Powell draws a veil over killings as he tours Iraq
By Robert Fisk in Baghdad
16 September 2003
Killings are now like heartbeats in Iraq. Among the first yesterday was an American soldier from the US 1st Armoured Division, whose Baghdad patrol was attacked with a rocket-propelled grenade at ten past one in the morning.
In the coffin statistics of the American occupation, he was the 76th US soldier to die "in action" since President George Bush declared major combat operations at an end. As usual, the occupation authorities here announced his fate.
Then came the turn of Sami Hassan Saref, who was killed west of the town of Baqubah 20 minutes later when US troops were raiding his home.
Apparently this is according to a neighbour, Ahmed Karim Mr Saref thought the Americans were thieves, seized a rifle to defend his home and was shot. The Americans, according to Mr Karim, took the wounded 35-year-old man to hospital where he died. As usual, the occupation authorities who never report the killing of the Iraqis whose country they occupy did not announce his fate.
Nobody knows how many bodies were brought to the mortuaries of Iraq's hospitals during the day they are usually numbered in scores but just over 12 hours after Mr Saref was killed, three armed men in a white pick-up truck attacked an Iraqi police car containing the police chief of Khaldiyah township near Fallujah, Colonel Khdayyir
Ali Mukhlif. Three more men, whose faces were concealed behind keffiyeh (headscarves), seriously wounded the two police sergeants accompanying the colonel, Rabih Kannan and Fuad Fadel.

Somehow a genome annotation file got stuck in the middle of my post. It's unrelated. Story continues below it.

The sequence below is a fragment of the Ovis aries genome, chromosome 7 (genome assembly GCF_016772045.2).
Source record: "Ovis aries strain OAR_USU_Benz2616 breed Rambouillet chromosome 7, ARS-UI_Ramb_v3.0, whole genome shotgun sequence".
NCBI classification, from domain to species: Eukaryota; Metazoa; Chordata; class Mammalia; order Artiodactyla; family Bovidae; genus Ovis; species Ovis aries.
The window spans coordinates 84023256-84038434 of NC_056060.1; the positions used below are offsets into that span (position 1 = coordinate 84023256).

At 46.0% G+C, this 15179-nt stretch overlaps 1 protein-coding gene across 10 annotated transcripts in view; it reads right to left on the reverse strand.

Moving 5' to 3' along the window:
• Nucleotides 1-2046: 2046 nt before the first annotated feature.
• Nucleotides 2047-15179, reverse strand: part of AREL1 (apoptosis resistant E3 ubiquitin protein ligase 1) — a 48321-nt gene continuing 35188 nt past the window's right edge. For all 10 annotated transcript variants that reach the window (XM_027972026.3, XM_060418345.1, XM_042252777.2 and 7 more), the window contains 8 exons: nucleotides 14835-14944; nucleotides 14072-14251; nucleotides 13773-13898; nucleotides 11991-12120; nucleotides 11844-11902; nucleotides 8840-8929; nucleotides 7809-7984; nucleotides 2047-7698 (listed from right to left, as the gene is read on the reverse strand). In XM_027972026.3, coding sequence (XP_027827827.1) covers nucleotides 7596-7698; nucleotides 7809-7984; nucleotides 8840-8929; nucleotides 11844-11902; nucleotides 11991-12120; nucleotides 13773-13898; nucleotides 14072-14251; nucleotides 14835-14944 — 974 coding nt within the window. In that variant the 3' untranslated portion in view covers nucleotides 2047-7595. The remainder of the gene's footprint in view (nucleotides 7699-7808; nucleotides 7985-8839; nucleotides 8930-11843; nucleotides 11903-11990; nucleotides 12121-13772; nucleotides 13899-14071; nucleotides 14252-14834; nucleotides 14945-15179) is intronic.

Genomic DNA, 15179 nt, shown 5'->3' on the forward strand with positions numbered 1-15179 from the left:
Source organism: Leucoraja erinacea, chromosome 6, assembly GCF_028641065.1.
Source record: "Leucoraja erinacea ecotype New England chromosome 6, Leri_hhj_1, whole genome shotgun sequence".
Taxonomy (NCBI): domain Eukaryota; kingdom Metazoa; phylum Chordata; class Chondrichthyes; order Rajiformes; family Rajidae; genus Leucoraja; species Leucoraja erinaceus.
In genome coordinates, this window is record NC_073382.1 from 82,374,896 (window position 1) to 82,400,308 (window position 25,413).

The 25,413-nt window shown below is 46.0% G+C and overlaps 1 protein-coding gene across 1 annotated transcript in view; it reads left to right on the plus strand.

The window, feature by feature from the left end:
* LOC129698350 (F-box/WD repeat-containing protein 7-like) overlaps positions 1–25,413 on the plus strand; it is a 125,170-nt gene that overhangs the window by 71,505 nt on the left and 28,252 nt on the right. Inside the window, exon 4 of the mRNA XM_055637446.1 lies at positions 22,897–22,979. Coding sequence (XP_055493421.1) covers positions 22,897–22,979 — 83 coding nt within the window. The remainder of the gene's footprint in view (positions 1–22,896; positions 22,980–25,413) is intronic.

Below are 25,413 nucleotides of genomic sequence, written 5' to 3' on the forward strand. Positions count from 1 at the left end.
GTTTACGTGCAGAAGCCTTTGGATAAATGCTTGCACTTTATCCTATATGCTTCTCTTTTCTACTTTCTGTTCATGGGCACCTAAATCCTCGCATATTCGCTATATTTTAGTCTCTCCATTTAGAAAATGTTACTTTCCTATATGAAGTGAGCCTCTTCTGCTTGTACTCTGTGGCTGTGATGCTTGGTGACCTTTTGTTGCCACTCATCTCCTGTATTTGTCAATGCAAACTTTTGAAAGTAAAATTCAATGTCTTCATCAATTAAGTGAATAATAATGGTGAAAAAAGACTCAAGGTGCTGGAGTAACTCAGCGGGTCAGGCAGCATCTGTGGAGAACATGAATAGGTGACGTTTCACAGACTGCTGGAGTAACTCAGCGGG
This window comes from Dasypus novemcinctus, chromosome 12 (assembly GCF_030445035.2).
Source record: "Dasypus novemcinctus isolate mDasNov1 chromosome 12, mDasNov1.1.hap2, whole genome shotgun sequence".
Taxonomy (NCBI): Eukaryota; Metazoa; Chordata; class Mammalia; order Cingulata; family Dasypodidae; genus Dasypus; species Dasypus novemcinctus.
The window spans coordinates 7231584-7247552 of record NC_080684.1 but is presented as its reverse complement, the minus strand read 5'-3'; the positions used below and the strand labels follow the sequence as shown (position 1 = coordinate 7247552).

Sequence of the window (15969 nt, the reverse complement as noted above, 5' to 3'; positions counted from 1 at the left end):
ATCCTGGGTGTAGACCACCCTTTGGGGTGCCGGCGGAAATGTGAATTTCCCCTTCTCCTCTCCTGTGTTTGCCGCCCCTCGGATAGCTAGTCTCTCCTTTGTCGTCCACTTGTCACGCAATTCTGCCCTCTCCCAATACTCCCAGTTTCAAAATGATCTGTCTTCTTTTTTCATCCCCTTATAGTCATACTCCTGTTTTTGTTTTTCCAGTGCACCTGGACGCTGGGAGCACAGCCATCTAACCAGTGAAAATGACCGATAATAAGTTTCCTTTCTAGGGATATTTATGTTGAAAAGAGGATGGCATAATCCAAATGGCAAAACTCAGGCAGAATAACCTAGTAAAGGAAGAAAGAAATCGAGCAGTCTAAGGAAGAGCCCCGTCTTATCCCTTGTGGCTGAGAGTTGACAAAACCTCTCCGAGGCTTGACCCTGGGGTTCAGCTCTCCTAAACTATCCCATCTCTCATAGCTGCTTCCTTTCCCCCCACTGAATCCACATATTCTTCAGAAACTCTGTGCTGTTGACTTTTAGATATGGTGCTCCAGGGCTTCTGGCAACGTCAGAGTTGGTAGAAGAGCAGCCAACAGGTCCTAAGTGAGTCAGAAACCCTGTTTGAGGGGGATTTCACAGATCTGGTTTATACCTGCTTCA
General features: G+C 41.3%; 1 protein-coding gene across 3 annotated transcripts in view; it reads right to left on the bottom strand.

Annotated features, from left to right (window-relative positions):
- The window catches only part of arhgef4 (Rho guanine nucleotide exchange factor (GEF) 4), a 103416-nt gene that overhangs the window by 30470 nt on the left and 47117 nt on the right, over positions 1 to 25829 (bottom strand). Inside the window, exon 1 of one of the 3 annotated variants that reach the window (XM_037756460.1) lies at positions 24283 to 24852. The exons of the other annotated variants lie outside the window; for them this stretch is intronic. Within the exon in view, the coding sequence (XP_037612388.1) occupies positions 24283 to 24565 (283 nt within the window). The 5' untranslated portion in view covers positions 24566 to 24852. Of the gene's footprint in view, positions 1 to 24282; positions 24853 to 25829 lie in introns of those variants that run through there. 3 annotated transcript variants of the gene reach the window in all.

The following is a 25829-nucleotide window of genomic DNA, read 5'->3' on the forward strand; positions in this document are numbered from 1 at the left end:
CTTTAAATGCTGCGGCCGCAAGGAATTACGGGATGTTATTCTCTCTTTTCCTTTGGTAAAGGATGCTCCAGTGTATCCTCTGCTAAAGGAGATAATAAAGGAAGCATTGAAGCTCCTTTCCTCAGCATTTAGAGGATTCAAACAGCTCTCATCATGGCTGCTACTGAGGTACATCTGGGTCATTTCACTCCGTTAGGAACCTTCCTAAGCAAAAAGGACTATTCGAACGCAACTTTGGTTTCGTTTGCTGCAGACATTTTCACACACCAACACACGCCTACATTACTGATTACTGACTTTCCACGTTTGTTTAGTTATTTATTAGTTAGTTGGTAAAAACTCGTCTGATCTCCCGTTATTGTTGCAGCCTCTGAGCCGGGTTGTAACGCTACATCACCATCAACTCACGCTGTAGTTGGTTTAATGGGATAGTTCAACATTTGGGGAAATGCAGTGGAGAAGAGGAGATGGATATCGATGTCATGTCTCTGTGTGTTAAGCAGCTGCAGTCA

The culture of official secrecy smothering all violence in Iraq means rumour and eyewitness accounts are the only record of the country's current tragedy unless, of course, Western soldiers die.
It is being said in Fallujah, for example, that the killing of eight police officers and a Jordanian hospital guard by US troops on Friday came after an American military convoy was ambushed the previous day.
Although the occupation authorities reported one US soldier dead in the attack, local Iraqis say that many other troops were wounded and that the ambush succeeded a request by the Americans for a local Iraqi police escort.
The police, so the story goes, declined the request.
For Colin Powell, US Secretary of State, yesterday was a day of solemnity and optimism. After failing to acknowledge the growing chaos in the country at a press conference on his arrival in Baghdad on Sunday, Mr Powell travelled to the Kurdish north of Iraq where he was assured of a patriotic welcome for everything American.
Kurdish families lined the streets of Halabja, where one of Saddam Hussein's most infamous atrocities was perpetrated against civilians 15 years ago. At least 5,000 were killed in a poison gas attack by Iraqi aircraft at the height of the Iran-Iraq war in 1988. Mr Powell visited grave sites, lit a candle of remembrance and promised that Ali Hassan al-Majid, the Iraqi believed to have ordered the massacre and who is now in US custody, would be judged by an Iraqi court.
Unmentioned by Mr Powell was that in 1988 the Americans were supporting Saddam in his titanic conflict with Iran and that the CIA urged US diplomats at the time to suggest that the mass gassing may have been the work of Iran. "I cannot tell you that the world should have acted sooner you know that," Mr Powell told the Kurds of Halabja. He was accompanied by Jalal Talabani of the Patriotic Union of Kurdistan and Massoud Barzani of the Kurdistan Democratic Party. The Kurds remain the happiest of Iraqis in the aftermath of the Anglo-American invasion of Iraq, partly because it brought them freedom from the fear that Saddam will ever return and partly because Iraqi Kurdistan unlike the rest of the country is not really occupied. As long as the Americans keep the Turkish army out, there will be no guerrilla attacks on US forces by Kurds.